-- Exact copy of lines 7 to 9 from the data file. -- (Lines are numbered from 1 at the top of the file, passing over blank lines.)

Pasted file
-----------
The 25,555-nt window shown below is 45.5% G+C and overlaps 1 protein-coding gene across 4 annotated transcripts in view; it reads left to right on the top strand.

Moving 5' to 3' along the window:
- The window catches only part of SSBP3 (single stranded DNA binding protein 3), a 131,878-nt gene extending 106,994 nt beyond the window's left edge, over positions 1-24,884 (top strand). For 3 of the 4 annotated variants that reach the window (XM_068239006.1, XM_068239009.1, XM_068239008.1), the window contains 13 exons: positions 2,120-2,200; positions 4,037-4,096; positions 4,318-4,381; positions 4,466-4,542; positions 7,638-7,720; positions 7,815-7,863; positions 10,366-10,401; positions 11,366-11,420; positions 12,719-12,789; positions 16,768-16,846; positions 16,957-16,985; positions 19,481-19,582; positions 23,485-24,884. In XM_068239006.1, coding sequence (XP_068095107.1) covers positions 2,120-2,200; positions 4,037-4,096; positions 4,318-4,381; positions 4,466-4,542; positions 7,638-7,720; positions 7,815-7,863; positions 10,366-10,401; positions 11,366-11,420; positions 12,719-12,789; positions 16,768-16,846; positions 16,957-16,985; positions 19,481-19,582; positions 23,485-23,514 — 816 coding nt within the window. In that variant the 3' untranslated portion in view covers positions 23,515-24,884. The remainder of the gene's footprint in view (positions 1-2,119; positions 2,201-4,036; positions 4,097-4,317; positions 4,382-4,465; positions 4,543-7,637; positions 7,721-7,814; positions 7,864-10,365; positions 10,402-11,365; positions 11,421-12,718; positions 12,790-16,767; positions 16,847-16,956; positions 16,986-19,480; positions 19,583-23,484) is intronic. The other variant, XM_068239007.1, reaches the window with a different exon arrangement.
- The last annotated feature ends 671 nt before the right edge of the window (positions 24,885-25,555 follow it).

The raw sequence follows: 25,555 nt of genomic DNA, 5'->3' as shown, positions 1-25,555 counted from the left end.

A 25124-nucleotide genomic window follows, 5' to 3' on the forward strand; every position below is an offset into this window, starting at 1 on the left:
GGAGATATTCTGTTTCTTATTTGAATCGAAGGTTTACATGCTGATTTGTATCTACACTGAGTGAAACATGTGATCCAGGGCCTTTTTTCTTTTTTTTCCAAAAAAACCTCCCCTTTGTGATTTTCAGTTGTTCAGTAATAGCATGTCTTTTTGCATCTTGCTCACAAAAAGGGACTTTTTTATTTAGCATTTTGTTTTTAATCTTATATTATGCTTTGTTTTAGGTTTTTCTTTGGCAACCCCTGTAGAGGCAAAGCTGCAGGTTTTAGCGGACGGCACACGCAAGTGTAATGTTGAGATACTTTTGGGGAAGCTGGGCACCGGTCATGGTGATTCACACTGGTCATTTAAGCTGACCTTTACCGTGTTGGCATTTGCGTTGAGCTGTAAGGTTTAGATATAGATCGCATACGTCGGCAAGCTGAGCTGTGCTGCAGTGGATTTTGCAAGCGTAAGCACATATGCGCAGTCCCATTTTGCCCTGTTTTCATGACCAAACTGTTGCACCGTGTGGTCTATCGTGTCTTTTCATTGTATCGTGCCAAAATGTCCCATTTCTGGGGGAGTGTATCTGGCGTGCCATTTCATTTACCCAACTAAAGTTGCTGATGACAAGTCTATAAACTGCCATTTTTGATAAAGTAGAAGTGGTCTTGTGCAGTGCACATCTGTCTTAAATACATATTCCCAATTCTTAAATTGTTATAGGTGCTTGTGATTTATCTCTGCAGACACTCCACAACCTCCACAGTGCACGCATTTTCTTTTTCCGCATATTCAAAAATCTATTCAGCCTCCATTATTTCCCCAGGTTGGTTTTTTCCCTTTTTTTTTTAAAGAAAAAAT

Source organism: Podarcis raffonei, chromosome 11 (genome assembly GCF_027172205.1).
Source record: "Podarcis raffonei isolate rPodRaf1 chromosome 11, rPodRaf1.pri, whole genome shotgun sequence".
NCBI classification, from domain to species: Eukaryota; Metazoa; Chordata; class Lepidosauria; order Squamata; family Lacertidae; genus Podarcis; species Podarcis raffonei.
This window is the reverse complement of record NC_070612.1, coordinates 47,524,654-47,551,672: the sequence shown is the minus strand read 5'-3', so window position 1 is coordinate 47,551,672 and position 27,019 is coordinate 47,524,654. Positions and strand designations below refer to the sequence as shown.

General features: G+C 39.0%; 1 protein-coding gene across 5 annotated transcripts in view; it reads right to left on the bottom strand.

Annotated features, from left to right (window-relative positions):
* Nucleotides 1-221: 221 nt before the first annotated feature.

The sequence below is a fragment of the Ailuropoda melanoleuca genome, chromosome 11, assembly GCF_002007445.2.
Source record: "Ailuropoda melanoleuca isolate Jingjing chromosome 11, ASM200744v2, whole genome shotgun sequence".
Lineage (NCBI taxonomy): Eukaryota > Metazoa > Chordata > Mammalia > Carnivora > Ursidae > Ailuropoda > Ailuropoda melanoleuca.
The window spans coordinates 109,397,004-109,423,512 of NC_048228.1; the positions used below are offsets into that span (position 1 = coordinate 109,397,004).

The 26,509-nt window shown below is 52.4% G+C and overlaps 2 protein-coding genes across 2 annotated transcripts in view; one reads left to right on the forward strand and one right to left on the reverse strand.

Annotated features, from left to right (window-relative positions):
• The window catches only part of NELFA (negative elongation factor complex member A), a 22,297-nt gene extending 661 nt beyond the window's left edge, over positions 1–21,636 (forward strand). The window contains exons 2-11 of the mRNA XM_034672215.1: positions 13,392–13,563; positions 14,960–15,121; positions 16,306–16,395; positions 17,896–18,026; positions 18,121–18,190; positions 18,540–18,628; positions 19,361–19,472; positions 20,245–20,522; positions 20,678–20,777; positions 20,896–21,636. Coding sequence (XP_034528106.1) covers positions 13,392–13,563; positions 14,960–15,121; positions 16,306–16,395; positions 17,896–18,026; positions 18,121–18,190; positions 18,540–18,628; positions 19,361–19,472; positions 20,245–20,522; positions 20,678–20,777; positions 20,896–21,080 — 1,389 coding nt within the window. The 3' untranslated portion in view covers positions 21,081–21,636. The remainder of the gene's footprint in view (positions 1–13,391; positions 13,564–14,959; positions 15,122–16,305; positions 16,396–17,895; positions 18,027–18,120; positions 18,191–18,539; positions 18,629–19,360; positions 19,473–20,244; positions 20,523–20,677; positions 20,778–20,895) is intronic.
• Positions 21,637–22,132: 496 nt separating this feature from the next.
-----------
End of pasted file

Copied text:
GGAGATATTCTGTTTCTTATTTGAATCGAAGGTTTACATGCTGATTTGTATCTACACTGAGTGAAACATGTGATCCAGGGCCTTTTTTCTTTTTTTTCCAAAAAAACCTCCCCTTTGTGATTTTCAGTTGTTCAGTAATAGCATGTCTTTTTGCATCTTGCTCACAAAAAGGGACTTTTTTATTTAGCATTTTGTTTTTAATCTTATATTATGCTTTGTTTTAGGTTTTTCTTTGGCAACCCCTGTAGAGGCAAAGCTGCAGGTTTTAGCGGACGGCACACGCAAGTGTAATGTTGAGATACTTTTGGGGAAGCTGGGCACCGGTCATGGTGATTCACACTGGTCATTTAAGCTGACCTTTACCGTGTTGGCATTTGCGTTGAGCTGTAAGGTTTAGATATAGATCGCATACGTCGGCAAGCTGAGCTGTGCTGCAGTGGATTTTGCAAGCGTAAGCACATATGCGCAGTCCCATTTTGCCCTGTTTTCATGACCAAACTGTTGCACCGTGTGGTCTATCGTGTCTTTTCATTGTATCGTGCCAAAATGTCCCATTTCTGGGGGAGTGTATCTGGCGTGCCATTTCATTTACCCAACTAAAGTTGCTGATGACAAGTCTATAAACTGCCATTTTTGATAAAGTAGAAGTGGTCTTGTGCAGTGCACATCTGTCTTAAATACATATTCCCAATTCTTAAATTGTTATAGGTGCTTGTGATTTATCTCTGCAGACACTCCACAACCTCCACAGTGCACGCATTTTCTTTTTCCGCATATTCAAAAATCTATTCAGCCTCCATTATTTCCCCAGGTTGGTTTTTTCCCTTTTTTTTTTAAAGAAAAAAT

Source organism: Podarcis raffonei, chromosome 11 (genome assembly GCF_027172205.1).
Source record: "Podarcis raffonei isolate rPodRaf1 chromosome 11, rPodRaf1.pri, whole genome shotgun sequence".